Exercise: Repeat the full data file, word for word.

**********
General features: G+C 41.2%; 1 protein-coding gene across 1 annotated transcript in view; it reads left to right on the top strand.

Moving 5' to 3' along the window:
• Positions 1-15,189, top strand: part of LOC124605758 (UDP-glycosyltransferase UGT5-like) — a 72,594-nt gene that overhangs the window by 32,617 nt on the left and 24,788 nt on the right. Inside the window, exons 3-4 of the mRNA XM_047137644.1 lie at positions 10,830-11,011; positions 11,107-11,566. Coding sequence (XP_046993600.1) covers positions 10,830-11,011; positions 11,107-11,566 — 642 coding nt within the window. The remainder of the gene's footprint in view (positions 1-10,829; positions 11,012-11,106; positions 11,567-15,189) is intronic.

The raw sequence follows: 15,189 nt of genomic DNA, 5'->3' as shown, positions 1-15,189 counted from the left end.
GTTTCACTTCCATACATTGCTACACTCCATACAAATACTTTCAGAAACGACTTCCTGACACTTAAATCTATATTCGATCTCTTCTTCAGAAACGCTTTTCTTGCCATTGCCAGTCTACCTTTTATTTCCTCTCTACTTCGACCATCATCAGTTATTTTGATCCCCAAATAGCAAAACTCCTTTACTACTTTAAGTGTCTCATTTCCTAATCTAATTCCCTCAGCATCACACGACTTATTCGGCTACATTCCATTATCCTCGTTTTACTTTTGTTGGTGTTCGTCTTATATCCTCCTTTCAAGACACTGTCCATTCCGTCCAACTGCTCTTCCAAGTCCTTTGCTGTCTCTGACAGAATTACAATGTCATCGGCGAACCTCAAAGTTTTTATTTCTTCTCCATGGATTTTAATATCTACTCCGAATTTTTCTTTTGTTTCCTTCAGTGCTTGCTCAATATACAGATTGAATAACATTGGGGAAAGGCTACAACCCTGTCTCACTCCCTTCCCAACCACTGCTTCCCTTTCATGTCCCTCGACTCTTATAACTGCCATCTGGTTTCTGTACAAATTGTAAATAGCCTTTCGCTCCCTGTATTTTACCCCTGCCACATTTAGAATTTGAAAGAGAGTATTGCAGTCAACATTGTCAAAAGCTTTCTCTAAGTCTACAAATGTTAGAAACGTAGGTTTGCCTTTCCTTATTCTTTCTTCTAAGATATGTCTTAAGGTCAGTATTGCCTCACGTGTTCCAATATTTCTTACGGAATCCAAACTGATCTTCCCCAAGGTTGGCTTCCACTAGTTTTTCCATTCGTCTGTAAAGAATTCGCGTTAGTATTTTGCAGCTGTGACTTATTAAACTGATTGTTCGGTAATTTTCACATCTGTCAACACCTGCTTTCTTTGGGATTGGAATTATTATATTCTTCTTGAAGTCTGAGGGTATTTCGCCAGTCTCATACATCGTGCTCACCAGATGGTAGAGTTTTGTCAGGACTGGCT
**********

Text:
General features: G+C 41.2%; 1 protein-coding gene across 1 annotated transcript in view; it reads left to right on the top strand.

Moving 5' to 3' along the window:
• Positions 1-15,189, top strand: part of LOC124605758 (UDP-glycosyltransferase UGT5-like) — a 72,594-nt gene that overhangs the window by 32,617 nt on the left and 24,788 nt on the right. Inside the window, exons 3-4 of the mRNA XM_047137644.1 lie at positions 10,830-11,011; positions 11,107-11,566. Coding sequence (XP_046993600.1) covers positions 10,830-11,011; positions 11,107-11,566 — 642 coding nt within the window. The remainder of the gene's footprint in view (positions 1-10,829; positions 11,012-11,106; positions 11,567-15,189) is intronic.

The raw sequence follows: 15,189 nt of genomic DNA, 5'->3' as shown, positions 1-15,189 counted from the left end.
GTTTCACTTCCATACATTGCTACACTCCATACAAATACTTTCAGAAACGACTTCCTGACACTTAAATCTATATTCGATCTCTTCTTCAGAAACGCTTTTCTTGCCATTGCCAGTCTACCTTTTATTTCCTCTCTACTTCGACCATCATCAGTTATTTTGATCCCCAAATAGCAAAACTCCTTTACTACTTTAAGTGTCTCATTTCCTAATCTAATTCCCTCAGCATCACACGACTTATTCGGCTACATTCCATTATCCTCGTTTTACTTTTGTTGGTGTTCGTCTTATATCCTCCTTTCAAGACACTGTCCATTCCGTCCAACTGCTCTTCCAAGTCCTTTGCTGTCTCTGACAGAATTACAATGTCATCGGCGAACCTCAAAGTTTTTATTTCTTCTCCATGGATTTTAATATCTACTCCGAATTTTTCTTTTGTTTCCTTCAGTGCTTGCTCAATATACAGATTGAATAACATTGGGGAAAGGCTACAACCCTGTCTCACTCCCTTCCCAACCACTGCTTCCCTTTCATGTCCCTCGACTCTTATAACTGCCATCTGGTTTCTGTACAAATTGTAAATAGCCTTTCGCTCCCTGTATTTTACCCCTGCCACATTTAGAATTTGAAAGAGAGTATTGCAGTCAACATTGTCAAAAGCTTTCTCTAAGTCTACAAATGTTAGAAACGTAGGTTTGCCTTTCCTTATTCTTTCTTCTAAGATATGTCTTAAGGTCAGTATTGCCTCACGTGTTCCAATATTTCTTACGGAATCCAAACTGATCTTCCCCAAGGTTGGCTTCCACTAGTTTTTCCATTCGTCTGTAAAGAATTCGCGTTAGTATTTTGCAGCTGTGACTTATTAAACTGATTGTTCGGTAATTTTCACATCTGTCAACACCTGCTTTCTTTGGGATTGGAATTATTATATTCTTCTTGAAGTCTGAGGGTATTTCGCCAGTCTCATACATCGTGCTCACCAGATGGTAGAGTTTTGTCAGGACTGGCT